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Update on TMA v TBCE

March 11, 2010                                             Bulletin 2010- No. 02


This Legal News Bulletin is a follow up (or continuation) to Bulletin 2010-No.01 dated January 15, 2010.    


In 2006 the Texas Medical Association (TMA) filed a lawsuit against the Texas Board of Chiropractic Examiners (Board) challenging the invalidity of the Board’s rules that specifically permit chiropractors to perform needle electromyography (EMG) and appear to allow chiropractors to perform spinal manipulation under anesthesia (MUA). TMA alleged that the MUA rule, by purporting to maintain a "status quo" in which chiropractors were being permitted to perform MUA, conflicted with the legislature's explicit exclusion of "surgical procedures," from the scope of chiropractic practice.  TMA argued that both procedures “constitute the clinical and legal practice of medicine” and that “[b]oth procedures can cause serious injuries to patients if they are not performed by properly trained physicians.”  TMA sought a declaratory judgment that the Board’s scope of practice rules exceeded the Board’s authority and were invalid.  TMA also sought a permanent injunction enjoining the scope of practice rules.


TMA joined the Texas Medical Board to the declaratory judgment lawsuit. The Texas Board of Chiropractic Examiners filed a plea to the jurisdiction contending that the TMA lacked standing and that "the issues relating to manipulation under anesthesia" were not ripe. The district court denied the plea, and the Board appealed to the Austin Court of Appeals.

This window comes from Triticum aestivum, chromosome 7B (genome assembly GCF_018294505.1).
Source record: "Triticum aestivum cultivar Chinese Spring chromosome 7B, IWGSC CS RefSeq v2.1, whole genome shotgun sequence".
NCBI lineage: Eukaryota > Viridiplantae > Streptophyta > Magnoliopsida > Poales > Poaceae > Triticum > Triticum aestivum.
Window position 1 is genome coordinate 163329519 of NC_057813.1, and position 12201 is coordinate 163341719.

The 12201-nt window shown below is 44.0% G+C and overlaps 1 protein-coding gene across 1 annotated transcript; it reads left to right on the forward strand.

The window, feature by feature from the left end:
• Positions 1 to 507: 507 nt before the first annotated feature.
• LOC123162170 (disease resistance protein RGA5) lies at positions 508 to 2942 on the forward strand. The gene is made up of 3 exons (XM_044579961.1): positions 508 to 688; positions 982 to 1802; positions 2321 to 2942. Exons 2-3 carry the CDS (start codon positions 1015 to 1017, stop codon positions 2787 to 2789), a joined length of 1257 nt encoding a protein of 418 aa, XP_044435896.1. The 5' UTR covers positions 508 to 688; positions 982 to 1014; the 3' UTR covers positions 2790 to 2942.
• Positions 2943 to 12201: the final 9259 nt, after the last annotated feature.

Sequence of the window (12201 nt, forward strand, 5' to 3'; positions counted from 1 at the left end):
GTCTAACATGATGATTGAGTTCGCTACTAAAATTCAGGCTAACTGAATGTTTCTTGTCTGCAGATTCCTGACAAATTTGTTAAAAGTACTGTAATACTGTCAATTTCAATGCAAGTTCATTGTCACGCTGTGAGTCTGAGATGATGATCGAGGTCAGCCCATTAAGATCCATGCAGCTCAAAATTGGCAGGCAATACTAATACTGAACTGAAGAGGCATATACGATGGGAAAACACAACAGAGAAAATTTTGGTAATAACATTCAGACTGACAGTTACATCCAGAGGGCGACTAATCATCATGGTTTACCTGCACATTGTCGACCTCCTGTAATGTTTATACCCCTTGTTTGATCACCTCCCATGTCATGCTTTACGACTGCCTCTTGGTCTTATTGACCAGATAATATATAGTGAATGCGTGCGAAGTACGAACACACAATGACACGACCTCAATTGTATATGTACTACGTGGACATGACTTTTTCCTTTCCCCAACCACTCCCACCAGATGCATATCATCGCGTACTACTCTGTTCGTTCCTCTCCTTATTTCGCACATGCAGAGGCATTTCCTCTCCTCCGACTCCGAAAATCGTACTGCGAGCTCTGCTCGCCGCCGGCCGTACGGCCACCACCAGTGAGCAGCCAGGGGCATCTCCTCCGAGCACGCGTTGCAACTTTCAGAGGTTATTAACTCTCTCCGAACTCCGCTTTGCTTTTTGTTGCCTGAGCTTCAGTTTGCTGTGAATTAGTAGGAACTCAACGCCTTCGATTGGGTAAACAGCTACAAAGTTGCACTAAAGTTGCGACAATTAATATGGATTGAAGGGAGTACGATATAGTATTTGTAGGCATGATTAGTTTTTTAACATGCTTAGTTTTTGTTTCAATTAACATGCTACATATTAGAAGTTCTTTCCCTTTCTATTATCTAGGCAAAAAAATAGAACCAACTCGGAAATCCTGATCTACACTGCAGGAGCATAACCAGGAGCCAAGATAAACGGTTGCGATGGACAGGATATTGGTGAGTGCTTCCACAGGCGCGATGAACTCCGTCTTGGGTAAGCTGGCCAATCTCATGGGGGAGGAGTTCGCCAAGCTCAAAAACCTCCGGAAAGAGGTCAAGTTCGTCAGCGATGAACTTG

The Court of Appeals noted the longstanding principle that "[a]n administrative body cannot, by reserving for itself the power to change a ruling, deprive the courts of jurisdiction to the detriment of the parties injured by the ruling." citing to Glen Oaks Utils., Inc. v. City of Houston, 340 S.W.2d 783, 786 (Tex. 1960). The Board of Chiropractic Examiner’s position “is essentially that ‘no party or court has the authority to challenge what it has done’ in its rule ‘so long as [the board] says that it is still studying the issue’ and might later change the rule.” The Court rejected that position.

The Board of Chiropractic Examiners also claimed that the Legislature vested in the Board the "exclusive jurisdiction" to define the scope of practice of chiropractic. The Court rejected this claim also and affirmed the district court's order denying the Board’s plea to the jurisdiction. 



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